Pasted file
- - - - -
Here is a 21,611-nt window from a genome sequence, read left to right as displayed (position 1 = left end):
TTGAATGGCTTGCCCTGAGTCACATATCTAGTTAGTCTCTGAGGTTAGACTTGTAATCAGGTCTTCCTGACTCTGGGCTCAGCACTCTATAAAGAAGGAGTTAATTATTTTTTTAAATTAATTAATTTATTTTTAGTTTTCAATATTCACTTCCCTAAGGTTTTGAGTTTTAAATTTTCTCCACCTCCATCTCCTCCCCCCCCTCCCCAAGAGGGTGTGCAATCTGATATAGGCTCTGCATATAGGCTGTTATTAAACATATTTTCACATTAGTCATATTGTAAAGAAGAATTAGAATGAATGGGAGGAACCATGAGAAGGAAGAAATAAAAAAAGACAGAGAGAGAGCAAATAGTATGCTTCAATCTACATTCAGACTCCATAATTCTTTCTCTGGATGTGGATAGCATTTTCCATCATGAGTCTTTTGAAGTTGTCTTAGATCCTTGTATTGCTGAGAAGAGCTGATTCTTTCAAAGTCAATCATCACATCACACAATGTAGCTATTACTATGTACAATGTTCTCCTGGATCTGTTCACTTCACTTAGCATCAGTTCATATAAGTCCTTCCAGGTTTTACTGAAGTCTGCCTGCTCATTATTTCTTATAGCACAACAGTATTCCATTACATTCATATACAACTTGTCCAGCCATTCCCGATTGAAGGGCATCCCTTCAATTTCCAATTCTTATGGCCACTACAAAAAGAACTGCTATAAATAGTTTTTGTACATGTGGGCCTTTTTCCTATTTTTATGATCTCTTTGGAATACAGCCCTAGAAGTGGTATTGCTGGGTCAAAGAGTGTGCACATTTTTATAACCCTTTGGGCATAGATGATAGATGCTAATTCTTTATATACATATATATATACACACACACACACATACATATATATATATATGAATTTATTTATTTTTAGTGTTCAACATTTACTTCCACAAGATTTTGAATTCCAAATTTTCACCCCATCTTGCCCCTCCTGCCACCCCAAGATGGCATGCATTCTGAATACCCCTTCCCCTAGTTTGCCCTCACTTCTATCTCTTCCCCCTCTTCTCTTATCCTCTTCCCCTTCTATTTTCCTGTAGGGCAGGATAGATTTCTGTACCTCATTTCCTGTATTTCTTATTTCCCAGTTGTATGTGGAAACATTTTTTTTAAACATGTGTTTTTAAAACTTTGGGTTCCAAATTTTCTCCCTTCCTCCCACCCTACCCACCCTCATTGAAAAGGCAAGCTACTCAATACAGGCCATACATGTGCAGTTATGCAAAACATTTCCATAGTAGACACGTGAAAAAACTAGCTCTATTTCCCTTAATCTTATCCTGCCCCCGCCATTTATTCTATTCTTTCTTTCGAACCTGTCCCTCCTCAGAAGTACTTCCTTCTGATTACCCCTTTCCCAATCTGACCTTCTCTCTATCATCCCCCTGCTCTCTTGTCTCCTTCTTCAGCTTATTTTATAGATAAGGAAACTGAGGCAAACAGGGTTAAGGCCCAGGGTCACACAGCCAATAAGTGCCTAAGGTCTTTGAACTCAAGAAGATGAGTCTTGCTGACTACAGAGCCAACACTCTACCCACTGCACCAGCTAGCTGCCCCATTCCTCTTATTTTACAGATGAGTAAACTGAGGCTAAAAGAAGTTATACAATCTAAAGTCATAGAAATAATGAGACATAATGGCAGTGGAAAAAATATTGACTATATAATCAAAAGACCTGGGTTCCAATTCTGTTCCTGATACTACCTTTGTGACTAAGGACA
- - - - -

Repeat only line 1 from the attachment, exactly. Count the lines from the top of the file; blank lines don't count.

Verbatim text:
Here is a 21,611-nt window from a genome sequence, read left to right as displayed (position 1 = left end):